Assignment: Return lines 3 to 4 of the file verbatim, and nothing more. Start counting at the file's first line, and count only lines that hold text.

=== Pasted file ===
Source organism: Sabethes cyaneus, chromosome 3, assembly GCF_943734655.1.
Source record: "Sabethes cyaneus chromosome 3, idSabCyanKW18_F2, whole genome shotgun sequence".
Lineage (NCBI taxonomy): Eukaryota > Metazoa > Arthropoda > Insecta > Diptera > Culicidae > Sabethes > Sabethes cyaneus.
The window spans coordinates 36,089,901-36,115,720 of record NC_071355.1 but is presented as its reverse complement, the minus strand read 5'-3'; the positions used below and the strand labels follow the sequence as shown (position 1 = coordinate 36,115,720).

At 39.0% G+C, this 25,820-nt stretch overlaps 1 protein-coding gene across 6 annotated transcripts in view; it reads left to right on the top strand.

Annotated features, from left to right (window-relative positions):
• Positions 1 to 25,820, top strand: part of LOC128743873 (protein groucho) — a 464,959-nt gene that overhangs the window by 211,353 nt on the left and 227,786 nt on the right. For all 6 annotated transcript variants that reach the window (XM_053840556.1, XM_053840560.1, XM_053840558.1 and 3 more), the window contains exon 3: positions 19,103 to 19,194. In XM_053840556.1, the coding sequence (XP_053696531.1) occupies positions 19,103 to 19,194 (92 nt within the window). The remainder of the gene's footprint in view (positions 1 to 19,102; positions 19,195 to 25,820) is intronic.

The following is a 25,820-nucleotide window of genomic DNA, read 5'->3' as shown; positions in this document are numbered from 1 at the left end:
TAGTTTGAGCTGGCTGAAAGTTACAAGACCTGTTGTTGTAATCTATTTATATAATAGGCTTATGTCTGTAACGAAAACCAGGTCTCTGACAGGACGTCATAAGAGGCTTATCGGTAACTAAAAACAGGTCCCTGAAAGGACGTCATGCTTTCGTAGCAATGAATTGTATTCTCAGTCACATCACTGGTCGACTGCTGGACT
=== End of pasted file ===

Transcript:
Lineage (NCBI taxonomy): Eukaryota > Metazoa > Arthropoda > Insecta > Diptera > Culicidae > Sabethes > Sabethes cyaneus.
The window spans coordinates 36,089,901-36,115,720 of record NC_071355.1 but is presented as its reverse complement, the minus strand read 5'-3'; the positions used below and the strand labels follow the sequence as shown (position 1 = coordinate 36,115,720).